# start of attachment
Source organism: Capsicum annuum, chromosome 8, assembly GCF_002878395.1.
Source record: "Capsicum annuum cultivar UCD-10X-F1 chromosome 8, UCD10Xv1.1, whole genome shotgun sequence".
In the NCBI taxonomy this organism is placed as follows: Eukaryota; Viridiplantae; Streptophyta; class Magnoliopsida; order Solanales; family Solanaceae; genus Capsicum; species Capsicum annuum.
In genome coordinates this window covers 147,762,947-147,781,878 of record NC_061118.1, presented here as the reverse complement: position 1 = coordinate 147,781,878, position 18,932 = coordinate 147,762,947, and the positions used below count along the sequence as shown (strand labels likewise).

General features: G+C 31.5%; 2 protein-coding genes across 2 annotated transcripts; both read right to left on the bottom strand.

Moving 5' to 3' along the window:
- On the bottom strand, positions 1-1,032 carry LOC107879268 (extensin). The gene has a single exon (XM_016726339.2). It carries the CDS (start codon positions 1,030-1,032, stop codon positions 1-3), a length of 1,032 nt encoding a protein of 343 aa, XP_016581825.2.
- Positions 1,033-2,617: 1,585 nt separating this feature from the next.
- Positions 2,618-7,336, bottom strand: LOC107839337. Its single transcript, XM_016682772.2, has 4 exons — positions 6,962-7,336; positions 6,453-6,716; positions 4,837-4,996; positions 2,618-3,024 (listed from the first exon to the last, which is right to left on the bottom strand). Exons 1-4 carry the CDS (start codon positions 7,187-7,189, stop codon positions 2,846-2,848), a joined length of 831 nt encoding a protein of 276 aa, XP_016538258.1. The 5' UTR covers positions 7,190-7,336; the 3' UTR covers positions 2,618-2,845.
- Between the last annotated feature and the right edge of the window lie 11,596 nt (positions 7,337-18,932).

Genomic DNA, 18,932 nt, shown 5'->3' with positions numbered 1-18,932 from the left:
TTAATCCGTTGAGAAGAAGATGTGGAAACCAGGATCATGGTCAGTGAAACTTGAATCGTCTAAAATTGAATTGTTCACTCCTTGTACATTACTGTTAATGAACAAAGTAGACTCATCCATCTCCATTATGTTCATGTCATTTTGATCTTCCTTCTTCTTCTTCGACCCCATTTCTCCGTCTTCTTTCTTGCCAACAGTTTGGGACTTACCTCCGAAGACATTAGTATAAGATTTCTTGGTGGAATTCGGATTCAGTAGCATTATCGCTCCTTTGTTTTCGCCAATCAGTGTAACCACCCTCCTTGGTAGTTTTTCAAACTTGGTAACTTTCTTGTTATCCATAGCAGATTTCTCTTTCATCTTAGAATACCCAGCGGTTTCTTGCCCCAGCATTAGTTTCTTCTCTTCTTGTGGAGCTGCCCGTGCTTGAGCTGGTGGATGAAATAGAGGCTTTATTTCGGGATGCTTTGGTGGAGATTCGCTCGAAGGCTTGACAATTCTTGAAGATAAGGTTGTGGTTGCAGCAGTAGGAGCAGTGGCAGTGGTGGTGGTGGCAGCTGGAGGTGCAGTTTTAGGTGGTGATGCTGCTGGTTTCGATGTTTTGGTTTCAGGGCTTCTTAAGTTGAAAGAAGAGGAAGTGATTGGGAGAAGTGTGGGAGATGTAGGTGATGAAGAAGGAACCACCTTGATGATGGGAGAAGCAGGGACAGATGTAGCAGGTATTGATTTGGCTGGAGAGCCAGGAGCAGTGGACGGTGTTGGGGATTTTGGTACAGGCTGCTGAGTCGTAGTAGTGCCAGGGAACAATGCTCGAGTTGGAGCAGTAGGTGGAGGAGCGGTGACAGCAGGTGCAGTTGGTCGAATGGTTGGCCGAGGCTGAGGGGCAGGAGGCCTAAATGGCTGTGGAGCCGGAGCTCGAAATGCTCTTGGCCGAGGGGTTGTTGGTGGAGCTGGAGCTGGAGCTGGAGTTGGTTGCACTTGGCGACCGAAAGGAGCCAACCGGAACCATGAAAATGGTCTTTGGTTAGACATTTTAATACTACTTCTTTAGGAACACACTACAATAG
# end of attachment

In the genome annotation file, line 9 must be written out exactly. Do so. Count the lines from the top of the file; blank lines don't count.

- Positions 2,618-7,336, bottom strand: LOC107839337. Its single transcript, XM_016682772.2, has 4 exons — positions 6,962-7,336; positions 6,453-6,716; positions 4,837-4,996; positions 2,618-3,024 (listed from the first exon to the last, which is right to left on the bottom strand). Exons 1-4 carry the CDS (start codon positions 7,187-7,189, stop codon positions 2,846-2,848), a joined length of 831 nt encoding a protein of 276 aa, XP_016538258.1. The 5' UTR covers positions 7,190-7,336; the 3' UTR covers positions 2,618-2,845.